the national interest

Why Debate Moderators Shouldn’t Be Fact-checkers

Photo: Saul Loeb/AFP/Getty Images

Liberals suffer from an earnest tendency to place inflated hopes in the power of truth-speaking journalists to solve our political dilemmas. The crusading journalist of the liberal imagination is a blend of nostalgia and fantasy, running from Edward R. Murrow denouncing Joe McCarthy and Walter Cronkite denouncing the Vietnam War to Will McAvoy. At the moment, this ideal has affixed itself upon the seductive notion that presidential-debate moderators ought to engage in real-time fact-checking. Hillary Clinton’s campaign is endorsing fact-checking, and Donald Trump’s is denouncing it, and the debate commission’s executive director insists moderators will not resolve factual disputes. This is a demand for the journalist to solve problems that exist in the political system.

The fact-checking controversy has revolved around Trump and his unusually flagrant lies. But it may be understood best in the context of two episodes from recent presidential-debate history. The first is the George W. Bush–Al Gore debates from 2000. The central policy question between the parties in that election was whether to continue Clinton-era domestic policies, or to reorient government policy around a large, regressive tax cut. The Bush campaign was keenly aware at the time that the American public sided with the Democrats on this question. As Karen Hughes recounts in Patrick Healy’s reconstruction of those fateful debates, “We faced a major challenge throughout the campaign: The American economy was going well; times were relatively good. We had to give people a reason to vote for change.”

Bush’s solution to this problem was twofold: He factually denied the fiscal and distributionary implications of his tax cut, and framed the public debate on personal character rather than policy. The debates proved decisive. Gore attempted relentlessly to pin down the math of Bush’s proposal, which overwhelmingly benefited the very rich. Bush presented Gore’s attempts to do so as a character flaw. (“Look, this is a man who has great numbers. He talks about numbers. I’m beginning to think not only did he invent the internet, but he invented the calculator.”) As Healy recounts, the news media took Bush’s side, focusing on Gore’s demeanor rather than the underlying facts. Throughout the three debates that year, moderators never allowed the underlying factual debate to be resolved. Republicans remember the 2000 debates as a political triumph, and Democrats recall it as a debacle.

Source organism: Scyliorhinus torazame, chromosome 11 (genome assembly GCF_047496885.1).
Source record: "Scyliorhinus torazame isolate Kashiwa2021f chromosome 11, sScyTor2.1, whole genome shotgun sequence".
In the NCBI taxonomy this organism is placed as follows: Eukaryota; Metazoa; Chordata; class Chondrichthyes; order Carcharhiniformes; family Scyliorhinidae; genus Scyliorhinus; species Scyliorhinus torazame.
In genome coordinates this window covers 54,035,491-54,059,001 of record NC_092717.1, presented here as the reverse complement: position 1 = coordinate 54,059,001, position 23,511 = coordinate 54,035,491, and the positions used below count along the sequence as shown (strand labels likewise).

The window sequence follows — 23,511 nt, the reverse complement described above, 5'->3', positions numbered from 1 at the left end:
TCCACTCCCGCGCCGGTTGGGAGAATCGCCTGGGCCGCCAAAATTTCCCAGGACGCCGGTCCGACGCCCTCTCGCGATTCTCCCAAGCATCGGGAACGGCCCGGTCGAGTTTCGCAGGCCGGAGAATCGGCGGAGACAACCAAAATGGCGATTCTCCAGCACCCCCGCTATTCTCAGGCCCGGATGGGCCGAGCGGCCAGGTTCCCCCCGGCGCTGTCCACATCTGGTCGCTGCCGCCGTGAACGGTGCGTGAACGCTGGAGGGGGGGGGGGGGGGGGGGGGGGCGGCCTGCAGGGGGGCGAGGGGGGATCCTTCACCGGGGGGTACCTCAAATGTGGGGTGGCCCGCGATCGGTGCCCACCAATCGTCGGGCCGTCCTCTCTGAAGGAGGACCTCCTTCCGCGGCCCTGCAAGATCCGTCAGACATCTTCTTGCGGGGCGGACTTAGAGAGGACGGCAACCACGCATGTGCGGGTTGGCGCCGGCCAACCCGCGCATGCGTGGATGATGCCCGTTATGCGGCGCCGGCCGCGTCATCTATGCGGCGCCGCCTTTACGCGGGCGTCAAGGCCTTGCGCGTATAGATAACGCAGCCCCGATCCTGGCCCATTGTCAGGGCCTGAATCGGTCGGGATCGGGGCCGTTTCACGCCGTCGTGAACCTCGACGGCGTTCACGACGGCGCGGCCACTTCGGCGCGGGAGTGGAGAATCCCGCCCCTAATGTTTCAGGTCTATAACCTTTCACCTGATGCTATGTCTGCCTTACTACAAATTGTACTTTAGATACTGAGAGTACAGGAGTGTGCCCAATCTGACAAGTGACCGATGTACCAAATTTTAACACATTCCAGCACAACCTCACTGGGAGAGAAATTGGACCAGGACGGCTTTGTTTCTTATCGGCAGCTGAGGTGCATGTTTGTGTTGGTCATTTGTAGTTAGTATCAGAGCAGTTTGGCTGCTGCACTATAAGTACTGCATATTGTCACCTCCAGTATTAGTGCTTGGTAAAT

The counterpoint to this episode is a 2012 debate between Barack Obama and Mitt Romney, when Romney accused Obama of failing to call the attack in Benghazi an act of terror in the immediate wake of the event. Candy Crowley, the debate moderator, pointed out that Obama had in fact done so. Crowley was correct, though conservatives responded apoplectically.

At the time, it was a triumphant moment for Democrats. But the Republican reaction suggests the party would never tolerate such a role by the media on an ongoing basis. In its contemporary form, the GOP exists within an epistemic bubble that creates its own reality and disregards the findings of mainstream experts in economics, science, and other fields. Conservative media nurture their own hothouse alternative reality and regard any challenge thereto as illegitimate. Conservatives created this alternate ecosystem precisely to insulate their side from scrutiny from journalists who were not working within the conservative movement. And the simple reality is that, if debates become forums for media to subject candidate claims to fact-checking by the standards of independent arbiters, Republicans will refuse to participate in them.

Now, perhaps you think that is the way it needs to go, and perhaps you imagine the GOP would pay a price for such a boycott. I don’t. The far more likely outcome is that any political cost associated with boycotting the debates would be brief, short-lived, and subsumed by ordinary partisan rancor, and the end result would be that presidential debates would simply disappear as an institution.

Fact-checking sounds attractive in the age of Trump. But presidential debates are an iterative game. Many liberals are enthusiastic for debates to be fact-checked not only because they believe it would serve the cause of informing the public, but also because they believe that informing the public would aid their own side. Republicans aren’t going to cooperate with that, and any momentary advantage gained by weaponizing debate moderators would be lost in the next round.

Fact-checking is a crucial and central role of journalism. But there is a place in the world for the two candidates to confront each other face-to-face before the public. Debates may not give Americans all of the information they need to make an informed choice. Nor, for that matter, will cable news. We have to accept the fact that there are some problems in the world from which the news media can’t save us.

Why Debate Moderators Shouldn’t Be Fact-checkers